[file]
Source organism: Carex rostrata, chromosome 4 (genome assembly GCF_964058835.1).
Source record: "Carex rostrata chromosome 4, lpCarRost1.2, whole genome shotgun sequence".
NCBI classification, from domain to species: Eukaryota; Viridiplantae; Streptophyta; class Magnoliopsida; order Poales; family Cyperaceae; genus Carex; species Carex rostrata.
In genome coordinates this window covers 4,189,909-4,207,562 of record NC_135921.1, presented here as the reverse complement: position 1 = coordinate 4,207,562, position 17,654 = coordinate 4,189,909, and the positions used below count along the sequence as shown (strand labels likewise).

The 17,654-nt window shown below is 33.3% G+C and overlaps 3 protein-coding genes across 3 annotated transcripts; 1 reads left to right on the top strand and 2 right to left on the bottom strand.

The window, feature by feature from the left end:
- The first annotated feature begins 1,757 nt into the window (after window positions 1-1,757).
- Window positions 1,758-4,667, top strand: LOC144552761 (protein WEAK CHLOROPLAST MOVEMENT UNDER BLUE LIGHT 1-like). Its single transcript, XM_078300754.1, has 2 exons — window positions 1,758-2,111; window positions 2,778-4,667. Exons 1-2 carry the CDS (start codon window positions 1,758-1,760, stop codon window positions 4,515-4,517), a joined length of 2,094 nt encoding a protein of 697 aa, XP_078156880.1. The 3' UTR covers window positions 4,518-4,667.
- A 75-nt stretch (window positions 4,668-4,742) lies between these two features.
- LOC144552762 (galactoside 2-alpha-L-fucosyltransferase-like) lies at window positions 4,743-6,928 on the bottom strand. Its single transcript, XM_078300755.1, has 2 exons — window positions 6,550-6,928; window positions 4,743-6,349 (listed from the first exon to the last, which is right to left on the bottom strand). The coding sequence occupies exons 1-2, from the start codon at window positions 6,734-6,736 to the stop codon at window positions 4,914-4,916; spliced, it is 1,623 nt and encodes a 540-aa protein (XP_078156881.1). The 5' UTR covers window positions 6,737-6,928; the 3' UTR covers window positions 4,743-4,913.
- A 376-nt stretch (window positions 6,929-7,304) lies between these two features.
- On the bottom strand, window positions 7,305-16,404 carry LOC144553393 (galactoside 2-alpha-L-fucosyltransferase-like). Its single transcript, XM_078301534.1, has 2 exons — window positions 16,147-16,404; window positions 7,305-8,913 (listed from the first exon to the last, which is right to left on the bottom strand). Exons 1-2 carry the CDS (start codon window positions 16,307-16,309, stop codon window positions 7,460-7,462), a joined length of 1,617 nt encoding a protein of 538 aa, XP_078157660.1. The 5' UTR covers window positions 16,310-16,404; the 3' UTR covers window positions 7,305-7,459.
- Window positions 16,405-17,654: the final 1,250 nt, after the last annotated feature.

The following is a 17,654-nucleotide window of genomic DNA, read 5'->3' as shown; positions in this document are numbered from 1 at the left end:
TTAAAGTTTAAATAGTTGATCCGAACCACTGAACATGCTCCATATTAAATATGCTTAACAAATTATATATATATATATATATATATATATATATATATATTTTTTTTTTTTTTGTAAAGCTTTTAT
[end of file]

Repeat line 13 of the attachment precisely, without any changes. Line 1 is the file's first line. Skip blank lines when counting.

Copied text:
- Window positions 16,405-17,654: the final 1,250 nt, after the last annotated feature.